Colistin is a drug of last resort in Enterobacteriaceae (Falagas et al. 2005). In Gram negative bacteria, colistin is believed to cause outer membrane (OM) disruption by insertion of hydrophobic fatty acyl N terminal chain into outer membrane followed by entry into periplasm and thinning and lysis of inner membrane (Velkov et al. 2010). Presently colistin resistant strains are managed by combinatorial therapy involving various antimicrobial agents whose therapeutic efficiency is not well established (Cheng et al. 2018). A recent study has shown that use of outer membrane permeabilizing agents like anti protozoal drug pentamidine with Gram positive antimicrobial agents can indeed be highly effective against colistin resistant Gram negative bacteria (Stokes et al. 2017). Follow up study by the same group has shown that colistin, by virtue of its membrane permeabilizing effect, in combination with clarithromycin is highly effective against mcr-1 harboring K. pneumoniae both in vitro and in vivo (MacNair et al. 2018). Colistin doripenem combination was found to be quite effective in curtailing both colistin resistant and colistin heteroresistant K. pneumoniae isolates (Deris et al. 2012). In an effort to identify antibiotics that synergized with colistin against colistin resistant Enterobacteriaceae, among 20 different isolates tested, colistin in combination with linezolid, rifampin, azithromycin and fusidic acid exhibited synergistic activity against > 90% of the strains (Brennan-Krohn et al. 2018). Another recent study has shown that colistin sulphadiazine combination was synergistic and highly effective in curtailing 92.7% of 55 colistin resistant strains irrespective of mechanism of colistin resistance (Okdah et al. 2018).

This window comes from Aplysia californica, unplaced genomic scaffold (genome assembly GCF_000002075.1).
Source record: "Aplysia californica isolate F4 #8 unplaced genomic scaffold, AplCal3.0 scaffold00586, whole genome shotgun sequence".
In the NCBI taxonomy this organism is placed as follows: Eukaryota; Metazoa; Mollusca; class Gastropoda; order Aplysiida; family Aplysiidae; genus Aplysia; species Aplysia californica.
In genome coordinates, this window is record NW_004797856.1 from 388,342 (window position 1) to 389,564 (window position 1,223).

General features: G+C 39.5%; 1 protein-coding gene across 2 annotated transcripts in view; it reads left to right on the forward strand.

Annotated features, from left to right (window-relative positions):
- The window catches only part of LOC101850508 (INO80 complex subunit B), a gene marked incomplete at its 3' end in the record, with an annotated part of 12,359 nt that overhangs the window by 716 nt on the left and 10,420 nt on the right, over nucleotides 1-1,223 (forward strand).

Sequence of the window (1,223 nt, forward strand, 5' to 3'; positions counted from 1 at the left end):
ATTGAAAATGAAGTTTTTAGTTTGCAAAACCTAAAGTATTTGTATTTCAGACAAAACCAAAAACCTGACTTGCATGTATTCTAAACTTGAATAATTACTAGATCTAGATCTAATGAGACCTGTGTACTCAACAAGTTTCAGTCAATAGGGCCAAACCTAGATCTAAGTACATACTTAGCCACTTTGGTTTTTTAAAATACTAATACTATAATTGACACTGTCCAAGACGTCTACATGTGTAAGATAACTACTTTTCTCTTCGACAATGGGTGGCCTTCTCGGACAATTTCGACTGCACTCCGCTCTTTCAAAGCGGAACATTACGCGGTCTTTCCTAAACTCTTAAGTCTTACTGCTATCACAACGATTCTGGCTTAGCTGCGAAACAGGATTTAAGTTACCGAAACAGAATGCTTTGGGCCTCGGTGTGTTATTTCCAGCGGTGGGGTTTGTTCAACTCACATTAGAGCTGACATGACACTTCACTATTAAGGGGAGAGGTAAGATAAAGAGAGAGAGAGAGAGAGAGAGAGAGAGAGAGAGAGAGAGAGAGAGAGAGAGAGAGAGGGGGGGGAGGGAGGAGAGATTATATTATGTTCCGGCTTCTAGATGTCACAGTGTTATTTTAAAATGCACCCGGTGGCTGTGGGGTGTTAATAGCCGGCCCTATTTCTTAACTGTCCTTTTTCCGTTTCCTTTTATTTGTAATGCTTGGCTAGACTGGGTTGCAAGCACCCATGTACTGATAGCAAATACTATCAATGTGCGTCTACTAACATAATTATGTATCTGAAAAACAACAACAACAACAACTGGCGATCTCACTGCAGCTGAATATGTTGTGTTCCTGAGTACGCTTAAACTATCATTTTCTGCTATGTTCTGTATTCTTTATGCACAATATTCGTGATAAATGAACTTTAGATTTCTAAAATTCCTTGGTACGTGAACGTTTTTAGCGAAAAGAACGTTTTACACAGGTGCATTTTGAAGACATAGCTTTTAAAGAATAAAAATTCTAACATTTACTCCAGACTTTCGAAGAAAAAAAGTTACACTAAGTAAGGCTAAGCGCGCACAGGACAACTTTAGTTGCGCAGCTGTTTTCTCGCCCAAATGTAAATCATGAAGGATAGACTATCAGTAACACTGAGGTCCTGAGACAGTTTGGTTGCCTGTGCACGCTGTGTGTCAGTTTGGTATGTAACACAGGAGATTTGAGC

In A. baumannii it was shown that colistins’ bactericidal effect was mediated by reactive oxygen species (ROS) especially •OH radical and the agents that impair production of ROS were shown to delay killing effect of colistin (Sampson et al. 2012). In the present study since ursolic acid quenched ROS and the amount of ROS generated by colistin was further reduced in the presence of ursolic acid (Additional file 1: Fig S2), enhancement of colistins’ bactericidal effect in the presence of ursolic acid (Fig. 1 and Table 2) cannot be attributed to ROS. In the absence of ROS, the synergistic effect of colistin –ursolic acid combination could be primarily attributed to inhibition of colistin efflux by ursolic acid which is supported by real time efflux data (Fig. 4) and by the ability of ursolic acid to disrupt membrane potential in both E. coli and K. pneumoniae (Fig. 5). By perturbing membrane potential, which results in loss of proton motive force (PMF), efflux transport proteins that are powered by PMF are rendered non-functional. This is further supported by accumulation of dansyl tagged colistin within the cells (Fig. 6). In contrast, a previous study has shown that CCCP enhances bactericidal effect of colistin on A. baumannii cells but the authors contend that reduced metabolic activity due to CCCP, rather than efflux inhibition, is responsible for increase in bactericidal effect of colistin (Park and Ko 2015). In the present study, we have shown that intracellular concentration of dansyl tagged colistin increases only in presence of CCCP and ursolic acid (Fig. 6), implying that colistin accumulates in presence of either ursolic acid/CCCP. It is implied that increased intracellular colistin accumulation accounts for enhanced bactericidal effect observed in combination. Another recent study has shown that CCCP is effective in potentiating bactericidal effect of only colistin but not tigecycline and meropenem against multi drug resistant Enterobacteriaceae (Osei Sekyere and Amoako 2017). Although an earlier study reported that ursolic acid synergized with nalidixic adid by inhibiting acrAB pump in E. coli using in silico studies, the authors have not used acrA/acrB knock out mutants to prove that ursolic acid specifically inhibits acrAB pump in E. coli (Dwivedi et al. 2015). By virtue of its ability to disrupt proton motive force in both E. coli and K. pneumoniae as shown in the present study (Fig. 5), we can safely state that multiple efflux transporters that depend on PMF are inhibited concurrently, thereby preventing colistin efflux. Identifying pump involved in colistin efflux requires gene knock out mutants of all pumps present in both E. coli and K. pneumoniae, which is quite labor intensive. Alternatively, gene expression studies by qPCR can identify pumps that are upregulated only in colistin resistant bacteria, this can be followed by creating gene knock outs of only those pumps that are overexpressed, such an approach can help to identify pump(s) responsible for colistin efflux, which can be pursued as a future study. Compounds that act as protonophores like CCCP are typically toxic to higher eukaryotes (Itami et al. 2015; Park et al. 2018). By virtue of being a nutraceutical and based on our observations on brain and liver enzyme profiles (Fig. 2a, b) and histopathology studies (Fig. 2c), we can conclude that ursolic acid is non-toxic even at 2× concentration employed in present study, which gives credence for exploring it further as an adjuvant to colistin. A recent study has shown that curcumin can synergize with colistin and reduce persister formation in A. baumannii by increasing ROS, enhancing membrane permeability and by inhibiting efflux, which ultimately eliminates persisters (Kaur et al. 2018). In the present study too, we observed that ursolic acid exhibited synergy with colistin against K. pneumoniae and E. coli clinical isolates and its mode of action involved enhancing the outer membrane permeability and perturbing membrane potential that ultimately resulting in colistin accumulation, which enhances colistins’ attack on bacterial membranes. Although ursolic acid resembles curcumin in most of the other effects, by quenching ROS, it differs from curcumin and is probably slightly less effective. Hence future study would aim to make derivatives of ursolic acid that does not quench ROS, while retaining its ability to inhibit colistin efflux.